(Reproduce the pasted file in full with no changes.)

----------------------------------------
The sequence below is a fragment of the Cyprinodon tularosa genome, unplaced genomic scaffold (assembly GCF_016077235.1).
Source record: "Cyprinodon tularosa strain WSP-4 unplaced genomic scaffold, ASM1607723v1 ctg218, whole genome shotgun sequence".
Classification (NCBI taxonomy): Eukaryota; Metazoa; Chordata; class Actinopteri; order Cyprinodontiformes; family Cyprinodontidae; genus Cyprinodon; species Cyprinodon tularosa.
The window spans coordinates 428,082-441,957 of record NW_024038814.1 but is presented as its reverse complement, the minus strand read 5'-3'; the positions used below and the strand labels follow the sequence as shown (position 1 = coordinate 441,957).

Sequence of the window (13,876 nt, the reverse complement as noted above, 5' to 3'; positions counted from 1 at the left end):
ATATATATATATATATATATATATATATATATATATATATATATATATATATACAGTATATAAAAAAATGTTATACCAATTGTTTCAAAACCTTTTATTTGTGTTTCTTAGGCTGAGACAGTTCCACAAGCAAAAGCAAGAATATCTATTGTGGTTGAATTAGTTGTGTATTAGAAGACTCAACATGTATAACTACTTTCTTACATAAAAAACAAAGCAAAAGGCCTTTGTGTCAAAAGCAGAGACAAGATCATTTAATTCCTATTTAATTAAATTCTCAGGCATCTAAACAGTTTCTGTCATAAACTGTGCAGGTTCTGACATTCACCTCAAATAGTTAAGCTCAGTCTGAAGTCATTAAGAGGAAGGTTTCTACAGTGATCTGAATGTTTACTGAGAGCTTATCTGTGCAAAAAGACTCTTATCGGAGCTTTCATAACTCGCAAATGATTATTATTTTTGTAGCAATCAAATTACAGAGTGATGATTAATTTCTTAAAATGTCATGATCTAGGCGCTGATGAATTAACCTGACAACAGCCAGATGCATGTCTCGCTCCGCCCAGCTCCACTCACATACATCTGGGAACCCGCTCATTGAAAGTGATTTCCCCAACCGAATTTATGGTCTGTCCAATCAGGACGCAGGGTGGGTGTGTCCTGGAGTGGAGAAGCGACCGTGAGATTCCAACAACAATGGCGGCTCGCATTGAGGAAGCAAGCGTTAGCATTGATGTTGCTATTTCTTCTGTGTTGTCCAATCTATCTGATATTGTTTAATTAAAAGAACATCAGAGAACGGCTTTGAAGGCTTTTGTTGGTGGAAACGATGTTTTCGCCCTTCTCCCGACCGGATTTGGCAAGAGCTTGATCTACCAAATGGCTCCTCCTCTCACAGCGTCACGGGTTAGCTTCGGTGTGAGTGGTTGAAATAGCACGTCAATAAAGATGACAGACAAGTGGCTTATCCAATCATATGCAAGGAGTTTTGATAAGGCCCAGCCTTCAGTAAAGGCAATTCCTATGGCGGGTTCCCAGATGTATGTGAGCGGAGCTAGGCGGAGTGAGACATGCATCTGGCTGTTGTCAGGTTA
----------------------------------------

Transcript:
The sequence below is a fragment of the Cyprinodon tularosa genome, unplaced genomic scaffold (assembly GCF_016077235.1).
Source record: "Cyprinodon tularosa strain WSP-4 unplaced genomic scaffold, ASM1607723v1 ctg218, whole genome shotgun sequence".
Classification (NCBI taxonomy): Eukaryota; Metazoa; Chordata; class Actinopteri; order Cyprinodontiformes; family Cyprinodontidae; genus Cyprinodon; species Cyprinodon tularosa.
The window spans coordinates 428,082-441,957 of record NW_024038814.1 but is presented as its reverse complement, the minus strand read 5'-3'; the positions used below and the strand labels follow the sequence as shown (position 1 = coordinate 441,957).

Sequence of the window (13,876 nt, the reverse complement as noted above, 5' to 3'; positions counted from 1 at the left end):
ATATATATATATATATATATATATATATATATATATATATATATATATATATACAGTATATAAAAAAATGTTATACCAATTGTTTCAAAACCTTTTATTTGTGTTTCTTAGGCTGAGACAGTTCCACAAGCAAAAGCAAGAATATCTATTGTGGTTGAATTAGTTGTGTATTAGAAGACTCAACATGTATAACTACTTTCTTACATAAAAAACAAAGCAAAAGGCCTTTGTGTCAAAAGCAGAGACAAGATCATTTAATTCCTATTTAATTAAATTCTCAGGCATCTAAACAGTTTCTGTCATAAACTGTGCAGGTTCTGACATTCACCTCAAATAGTTAAGCTCAGTCTGAAGTCATTAAGAGGAAGGTTTCTACAGTGATCTGAATGTTTACTGAGAGCTTATCTGTGCAAAAAGACTCTTATCGGAGCTTTCATAACTCGCAAATGATTATTATTTTTGTAGCAATCAAATTACAGAGTGATGATTAATTTCTTAAAATGTCATGATCTAGGCGCTGATGAATTAACCTGACAACAGCCAGATGCATGTCTCGCTCCGCCCAGCTCCACTCACATACATCTGGGAACCCGCTCATTGAAAGTGATTTCCCCAACCGAATTTATGGTCTGTCCAATCAGGACGCAGGGTGGGTGTGTCCTGGAGTGGAGAAGCGACCGTGAGATTCCAACAACAATGGCGGCTCGCATTGAGGAAGCAAGCGTTAGCATTGATGTTGCTATTTCTTCTGTGTTGTCCAATCTATCTGATATTGTTTAATTAAAAGAACATCAGAGAACGGCTTTGAAGGCTTTTGTTGGTGGAAACGATGTTTTCGCCCTTCTCCCGACCGGATTTGGCAAGAGCTTGATCTACCAAATGGCTCCTCCTCTCACAGCGTCACGGGTTAGCTTCGGTGTGAGTGGTTGAAATAGCACGTCAATAAAGATGACAGACAAGTGGCTTATCCAATCATATGCAAGGAGTTTTGATAAGGCCCAGCCTTCAGTAAAGGCAATTCCTATGGCGGGTTCCCAGATGTATGTGAGCGGAGCTAGGCGGAGTGAGACATGCATCTGGCTGTTGTCAGGTTA